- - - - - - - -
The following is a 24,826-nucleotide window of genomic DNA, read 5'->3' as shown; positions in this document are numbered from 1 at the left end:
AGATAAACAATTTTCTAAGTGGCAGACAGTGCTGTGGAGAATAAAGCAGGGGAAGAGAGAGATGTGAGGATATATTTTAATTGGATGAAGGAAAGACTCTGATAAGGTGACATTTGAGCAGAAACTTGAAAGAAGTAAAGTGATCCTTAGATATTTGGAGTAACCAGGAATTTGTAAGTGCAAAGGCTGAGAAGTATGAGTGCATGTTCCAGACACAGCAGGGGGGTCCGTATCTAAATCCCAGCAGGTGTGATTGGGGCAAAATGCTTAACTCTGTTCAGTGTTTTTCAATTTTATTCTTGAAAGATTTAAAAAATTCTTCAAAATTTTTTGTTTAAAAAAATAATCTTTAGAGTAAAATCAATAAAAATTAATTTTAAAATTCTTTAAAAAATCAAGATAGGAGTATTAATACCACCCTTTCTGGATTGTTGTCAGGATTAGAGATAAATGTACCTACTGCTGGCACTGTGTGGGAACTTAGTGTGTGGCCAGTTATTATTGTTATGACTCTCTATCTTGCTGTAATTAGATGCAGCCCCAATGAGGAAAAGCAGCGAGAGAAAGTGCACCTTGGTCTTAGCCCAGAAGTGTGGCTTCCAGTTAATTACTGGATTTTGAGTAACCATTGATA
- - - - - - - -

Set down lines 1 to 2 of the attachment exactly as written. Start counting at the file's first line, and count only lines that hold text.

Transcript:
The following is a 24,826-nucleotide window of genomic DNA, read 5'->3' as shown; positions in this document are numbered from 1 at the left end:
AGATAAACAATTTTCTAAGTGGCAGACAGTGCTGTGGAGAATAAAGCAGGGGAAGAGAGAGATGTGAGGATATATTTTAATTGGATGAAGGAAAGACTCTGATAAGGTGACATTTGAGCAGAAACTTGAAAGAAGTAAAGTGATCCTTAGATATTTGGAGTAACCAGGAATTTGTAAGTGCAAAGGCTGAGAAGTATGAGTGCATGTTCCAGACACAGCAGGGGGGTCCGTATCTAAATCCCAGCAGGTGTGATTGGGGCAAAATGCTTAACTCTGTTCAGTGTTTTTCAATTTTATTCTTGAAAGATTTAAAAAATTCTTCAAAATTTTTTGTTTAAAAAAATAATCTTTAGAGTAAAATCAATAAAAATTAATTTTAAAATTCTTTAAAAAATCAAGATAGGAGTATTAATACCACCCTTTCTGGATTGTTGTCAGGATTAGAGATAAATGTACCTACTGCTGGCACTGTGTGGGAACTTAGTGTGTGGCCAGTTATTATTGTTATGACTCTCTATCTTGCTGTAATTAGATGCAGCCCCAATGAGGAAAAGCAGCGAGAGAAAGTGCACCTTGGTCTTAGCCCAGAAGTGTGGCTTCCAGTTAATTACTGGATTTTGAGTAACCATTGATA